Sports

Just five games into the 2011-12 basketball season, Eagle River’s boys already have more victories than last year.

The Wolves, who managed just two wins in the 2010-11 campaign, improved to 4-2 overall and 2-1 in the Cook Inlet Conference with a convincing 72-53 victory over visiting South Anchorage on Jan. 6 and a thrilling win at East on Jan. 10.

The decisive win signaled more than Eagle River’s first conference victory of the season, junior Shaquan Rhoades said. It showed wins won’t come easily against the Wolves this year, he said.

Eagle River High senior basketball player Chris Parker, 17, led the Wolves to a pair of CIC victories. On Jan. 6, Parker scored a team-high 16 points to lead the Wolves to their first conference win of the season over South. On Jan. 10, Parker’s go-ahead basket with under a second left gave Eagle River its second CIC win of the season, a 50-48 win over East. Parker is the son of Darnyell Parker and Kimberly Holland of Fort Richardson.

A 20-point, fourth-quarter surge was enough for South Anchorage to prevent Eagle River’s girls from winning their first basketball game in more than two years.

The visiting Wolverines started the final quarter on a 14-0 run to defeat the Wolves 65-55 on Jan. 6. The loss dropped Eagle River to 0-3 overall and 0-2 in the conference.

Eagle River — which led the entire second and third quarters — couldn’t recover after losing standout Dana Panfil in the first minute of the second half, head coach Terra Bingham said.

Nicole Mrugala started 2012 the way she ended 2011 — perfect.

The senior Chugiak-Eagle River netminder turned aside all 25 shots from Dimond-West to earn her second straight shutout in CER’s 2-0 win Jan. 4 at Ben Boeke Ice Arena. Mrugala recorded a 17-save shutout against Service-East on Dec. 16 in CER’s final game before the holiday break.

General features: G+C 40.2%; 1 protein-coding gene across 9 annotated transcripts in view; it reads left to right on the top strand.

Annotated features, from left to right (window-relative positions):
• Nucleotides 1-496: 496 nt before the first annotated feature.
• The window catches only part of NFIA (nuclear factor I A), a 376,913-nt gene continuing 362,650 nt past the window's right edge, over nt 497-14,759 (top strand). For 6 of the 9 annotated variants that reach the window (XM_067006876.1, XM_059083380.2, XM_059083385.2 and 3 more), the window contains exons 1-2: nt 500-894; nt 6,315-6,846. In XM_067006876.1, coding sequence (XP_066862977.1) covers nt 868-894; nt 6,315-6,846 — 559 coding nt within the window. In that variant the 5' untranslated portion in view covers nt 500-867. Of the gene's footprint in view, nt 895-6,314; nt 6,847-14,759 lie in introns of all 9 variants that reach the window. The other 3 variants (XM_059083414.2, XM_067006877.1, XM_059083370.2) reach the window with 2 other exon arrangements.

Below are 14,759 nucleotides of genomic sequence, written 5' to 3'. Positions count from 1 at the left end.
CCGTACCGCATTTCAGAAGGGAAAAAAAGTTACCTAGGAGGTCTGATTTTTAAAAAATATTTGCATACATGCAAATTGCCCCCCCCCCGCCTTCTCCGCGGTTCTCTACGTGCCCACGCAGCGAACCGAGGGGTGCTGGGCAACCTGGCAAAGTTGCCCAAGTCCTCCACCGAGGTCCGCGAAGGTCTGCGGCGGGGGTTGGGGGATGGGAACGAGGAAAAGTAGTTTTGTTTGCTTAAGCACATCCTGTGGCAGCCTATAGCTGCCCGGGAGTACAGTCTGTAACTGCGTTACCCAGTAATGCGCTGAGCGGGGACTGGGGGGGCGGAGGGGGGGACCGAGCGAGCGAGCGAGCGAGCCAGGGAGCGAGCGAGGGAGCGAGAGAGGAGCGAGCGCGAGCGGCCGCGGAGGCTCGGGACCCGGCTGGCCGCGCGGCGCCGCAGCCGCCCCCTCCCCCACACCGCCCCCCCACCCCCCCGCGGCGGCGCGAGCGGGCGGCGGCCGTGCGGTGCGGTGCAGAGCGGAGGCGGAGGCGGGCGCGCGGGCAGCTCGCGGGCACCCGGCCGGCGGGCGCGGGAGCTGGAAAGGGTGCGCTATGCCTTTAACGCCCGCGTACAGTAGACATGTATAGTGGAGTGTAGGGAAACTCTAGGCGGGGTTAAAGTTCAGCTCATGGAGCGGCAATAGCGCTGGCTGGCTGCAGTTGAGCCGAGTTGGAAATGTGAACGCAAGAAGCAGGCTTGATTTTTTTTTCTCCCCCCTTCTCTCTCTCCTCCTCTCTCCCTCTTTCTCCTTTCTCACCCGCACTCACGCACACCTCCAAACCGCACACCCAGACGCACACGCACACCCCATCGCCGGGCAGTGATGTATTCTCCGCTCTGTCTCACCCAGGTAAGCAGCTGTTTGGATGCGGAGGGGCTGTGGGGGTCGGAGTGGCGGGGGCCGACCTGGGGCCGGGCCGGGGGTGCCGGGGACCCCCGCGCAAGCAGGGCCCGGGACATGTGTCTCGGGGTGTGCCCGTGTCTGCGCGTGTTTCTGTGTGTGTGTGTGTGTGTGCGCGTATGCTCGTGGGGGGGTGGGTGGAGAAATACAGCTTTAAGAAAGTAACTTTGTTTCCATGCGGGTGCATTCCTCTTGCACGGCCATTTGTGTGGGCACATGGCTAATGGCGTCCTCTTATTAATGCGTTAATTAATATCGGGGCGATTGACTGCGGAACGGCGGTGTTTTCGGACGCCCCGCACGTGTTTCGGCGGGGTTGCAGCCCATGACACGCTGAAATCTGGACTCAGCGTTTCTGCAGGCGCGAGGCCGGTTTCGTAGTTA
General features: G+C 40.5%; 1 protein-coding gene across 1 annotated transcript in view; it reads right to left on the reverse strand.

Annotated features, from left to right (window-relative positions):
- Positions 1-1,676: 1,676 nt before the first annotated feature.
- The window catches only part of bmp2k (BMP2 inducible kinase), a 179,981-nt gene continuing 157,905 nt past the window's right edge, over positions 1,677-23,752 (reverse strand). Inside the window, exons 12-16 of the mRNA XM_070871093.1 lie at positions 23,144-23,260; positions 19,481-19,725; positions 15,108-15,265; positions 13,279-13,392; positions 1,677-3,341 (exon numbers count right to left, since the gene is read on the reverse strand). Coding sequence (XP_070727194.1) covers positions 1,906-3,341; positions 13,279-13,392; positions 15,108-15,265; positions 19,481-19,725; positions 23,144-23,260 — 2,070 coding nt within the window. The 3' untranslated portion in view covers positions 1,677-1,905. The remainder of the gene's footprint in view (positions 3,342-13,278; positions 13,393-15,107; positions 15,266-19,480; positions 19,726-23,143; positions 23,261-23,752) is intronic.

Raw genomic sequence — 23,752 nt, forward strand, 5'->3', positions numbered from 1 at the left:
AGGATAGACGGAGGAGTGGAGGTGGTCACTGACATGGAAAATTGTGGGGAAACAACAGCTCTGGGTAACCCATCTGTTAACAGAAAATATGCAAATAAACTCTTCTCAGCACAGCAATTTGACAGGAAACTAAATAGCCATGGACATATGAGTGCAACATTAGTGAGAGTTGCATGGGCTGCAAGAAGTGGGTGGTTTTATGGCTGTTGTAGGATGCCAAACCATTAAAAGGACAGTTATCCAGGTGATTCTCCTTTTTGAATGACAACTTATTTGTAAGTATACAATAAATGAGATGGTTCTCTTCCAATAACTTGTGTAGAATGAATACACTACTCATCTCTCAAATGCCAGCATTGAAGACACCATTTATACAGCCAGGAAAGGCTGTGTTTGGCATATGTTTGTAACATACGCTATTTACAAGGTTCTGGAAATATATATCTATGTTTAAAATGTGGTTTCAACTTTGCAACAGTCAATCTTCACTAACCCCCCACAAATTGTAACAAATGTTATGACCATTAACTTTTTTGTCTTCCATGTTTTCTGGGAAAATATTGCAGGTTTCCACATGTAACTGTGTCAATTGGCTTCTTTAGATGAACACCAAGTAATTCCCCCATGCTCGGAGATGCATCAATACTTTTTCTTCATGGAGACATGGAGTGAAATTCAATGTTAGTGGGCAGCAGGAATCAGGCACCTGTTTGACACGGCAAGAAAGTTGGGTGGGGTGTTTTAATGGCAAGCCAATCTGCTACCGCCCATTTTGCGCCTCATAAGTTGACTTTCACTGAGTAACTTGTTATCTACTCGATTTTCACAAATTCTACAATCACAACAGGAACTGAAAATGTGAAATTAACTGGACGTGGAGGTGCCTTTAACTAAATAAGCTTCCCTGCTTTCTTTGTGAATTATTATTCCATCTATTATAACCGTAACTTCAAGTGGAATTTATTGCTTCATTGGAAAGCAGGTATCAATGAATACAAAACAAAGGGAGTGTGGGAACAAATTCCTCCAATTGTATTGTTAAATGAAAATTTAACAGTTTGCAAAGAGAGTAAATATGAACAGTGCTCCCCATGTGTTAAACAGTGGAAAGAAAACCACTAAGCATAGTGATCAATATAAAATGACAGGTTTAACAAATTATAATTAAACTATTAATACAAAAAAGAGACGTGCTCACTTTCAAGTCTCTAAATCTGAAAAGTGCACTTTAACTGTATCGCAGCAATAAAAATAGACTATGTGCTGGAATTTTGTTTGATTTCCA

Dimond-West threw more shots on net through the first two periods than Service-East did all game — but that didn’t faze Mrugala.

Chris Parker led four Eagle River Wolves in double figures with 16 points to lead his team to a 72-53 Cook Inlet Conference win over South Friday night at Eagle River. The win moved the Wolves to 3-2 overall and 2-2 in the CIC.

Also winning Friday night were the Chugiak girls, who got 11 points off the bench from Brandi Bookout to key a 46-38 win over Service to move to 2-0 in the CIC.

Chugiak High senior Jessi McMullen, 17, helped the Mustangs to a second-place finish and was named to the all-tournament team at the Cactus Jam girls basketball tournament in Phoenix on Dec. 27-30. McMullen also added 10 points in Chugiak’s 64-39 CIC win over West Anchorage on Tuesday, Jan. 3. This is McMullen’s third year on varsity. She is the daughter of Greg and Carrie McMullen of Eagle River.

Missing the state tournament last year has Chugiak High’s girls basketball team more motivated for this season. But it won’t be easy getting there this year.

Only the top two Cook Inlet Conference teams will earn automatic state berths. Other automatic Class 4A berths include two from the Northern Lights Conference and one from the Southeast and Mid Alaska conferences.

The final two spots will be determined by Winning Percentage Index standings. This is the first time WPI will be used to determine who goes to state.

Different year, same problem.

Eagle River High girls basketball again is suffering from low numbers. The 2011-12 team has just six full-time varsity players and two JV swingers.

It’s a problem that’s plagued the Wolves since senior captain Meaghan Byman started playing as a sophomore.

“The problem is we have a new team every year,” she said. “That’s a big key to our unsuccessfulness.”

Missing state last year coupled with the new rule that guarantees only two Cook Inlet Conference berths in the postseason this year, Chugiak’s girls didn’t need any extra motivation heading into their first CIC game Tuesday, Jan. 3. But they got it.

Coming into their matchup with West Anchorage, the Mustangs were dubbed “the mystery team.” That nickname only lasted eight minutes.

First-year head coach Fred Young doesn’t care that Eagle River High only won two games last year. He doesn’t care that 10 of his 12 players are new to the team.

His sights are set on making the state tournament and changing the attitude of the boys basketball team.

“We’re looking to change the culture,” Young said. “We want to make state and get what we can on the way there.”

The entire team feels the same way, Young said.

“Their work ethic is out the roof right now,” he said.

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